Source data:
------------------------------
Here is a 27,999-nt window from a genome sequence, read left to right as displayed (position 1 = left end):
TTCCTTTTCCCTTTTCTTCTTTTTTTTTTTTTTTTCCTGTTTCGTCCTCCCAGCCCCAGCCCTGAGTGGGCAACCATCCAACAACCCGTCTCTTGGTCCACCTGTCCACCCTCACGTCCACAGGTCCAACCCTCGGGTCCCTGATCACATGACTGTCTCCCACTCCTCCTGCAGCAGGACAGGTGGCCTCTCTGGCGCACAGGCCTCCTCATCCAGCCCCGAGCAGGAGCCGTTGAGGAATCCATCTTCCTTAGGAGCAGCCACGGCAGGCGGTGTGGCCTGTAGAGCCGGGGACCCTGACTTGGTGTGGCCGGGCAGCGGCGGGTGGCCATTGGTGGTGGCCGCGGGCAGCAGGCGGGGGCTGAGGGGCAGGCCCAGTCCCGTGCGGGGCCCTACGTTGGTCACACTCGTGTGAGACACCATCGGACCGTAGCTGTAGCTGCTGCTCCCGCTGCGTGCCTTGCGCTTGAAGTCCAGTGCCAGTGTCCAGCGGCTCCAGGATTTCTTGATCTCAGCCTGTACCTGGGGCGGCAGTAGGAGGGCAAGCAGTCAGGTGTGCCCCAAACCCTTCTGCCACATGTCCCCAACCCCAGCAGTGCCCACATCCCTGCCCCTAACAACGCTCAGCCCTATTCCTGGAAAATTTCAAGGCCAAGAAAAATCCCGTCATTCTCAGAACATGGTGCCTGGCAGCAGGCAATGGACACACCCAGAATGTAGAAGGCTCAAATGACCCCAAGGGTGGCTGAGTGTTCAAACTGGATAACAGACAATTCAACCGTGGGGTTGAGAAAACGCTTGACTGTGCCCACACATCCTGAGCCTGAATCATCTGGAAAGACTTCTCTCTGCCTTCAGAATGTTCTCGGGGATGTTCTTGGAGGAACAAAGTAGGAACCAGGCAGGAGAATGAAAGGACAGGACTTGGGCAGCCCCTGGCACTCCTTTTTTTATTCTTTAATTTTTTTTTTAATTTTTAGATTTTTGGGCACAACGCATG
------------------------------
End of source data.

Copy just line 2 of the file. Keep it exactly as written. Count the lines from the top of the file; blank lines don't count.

TTCCTTTTCCCTTTTCTTCTTTTTTTTTTTTTTTTCCTGTTTCGTCCTCCCAGCCCCAGCCCTGAGTGGGCAACCATCCAACAACCCGTCTCTTGGTCCACCTGTCCACCCTCACGTCCACAGGTCCAACCCTCGGGTCCCTGATCACATGACTGTCTCCCACTCCTCCTGCAGCAGGACAGGTGGCCTCTCTGGCGCACAGGCCTCCTCATCCAGCCCCGAGCAGGAGCCGTTGAGGAATCCATCTTCCTTAGGAGCAGCCACGGCAGGCGGTGTGGCCTGTAGAGCCGGGGACCCTGACTTGGTGTGGCCGGGCAGCGGCGGGTGGCCATTGGTGGTGGCCGCGGGCAGCAGGCGGGGGCTGAGGGGCAGGCCCAGTCCCGTGCGGGGCCCTACGTTGGTCACACTCGTGTGAGACACCATCGGACCGTAGCTGTAGCTGCTGCTCCCGCTGCGTGCCTTGCGCTTGAAGTCCAGTGCCAGTGTCCAGCGGCTCCAGGATTTCTTGATCTCAGCCTGTACCTGGGGCGGCAGTAGGAGGGCAAGCAGTCAGGTGTGCCCCAAACCCTTCTGCCACATGTCCCCAACCCCAGCAGTGCCCACATCCCTGCCCCTAACAACGCTCAGCCCTATTCCTGGAAAATTTCAAGGCCAAGAAAAATCCCGTCATTCTCAGAACATGGTGCCTGGCAGCAGGCAATGGACACACCCAGAATGTAGAAGGCTCAAATGACCCCAAGGGTGGCTGAGTGTTCAAACTGGATAACAGACAATTCAACCGTGGGGTTGAGAAAACGCTTGACTGTGCCCACACATCCTGAGCCTGAATCATCTGGAAAGACTTCTCTCTGCCTTCAGAATGTTCTCGGGGATGTTCTTGGAGGAACAAAGTAGGAACCAGGCAGGAGAATGAAAGGACAGGACTTGGGCAGCCCCTGGCACTCCTTTTTTTATTCTTTAATTTTTTTTTTAATTTTTAGATTTTTGGGCACAACGCATG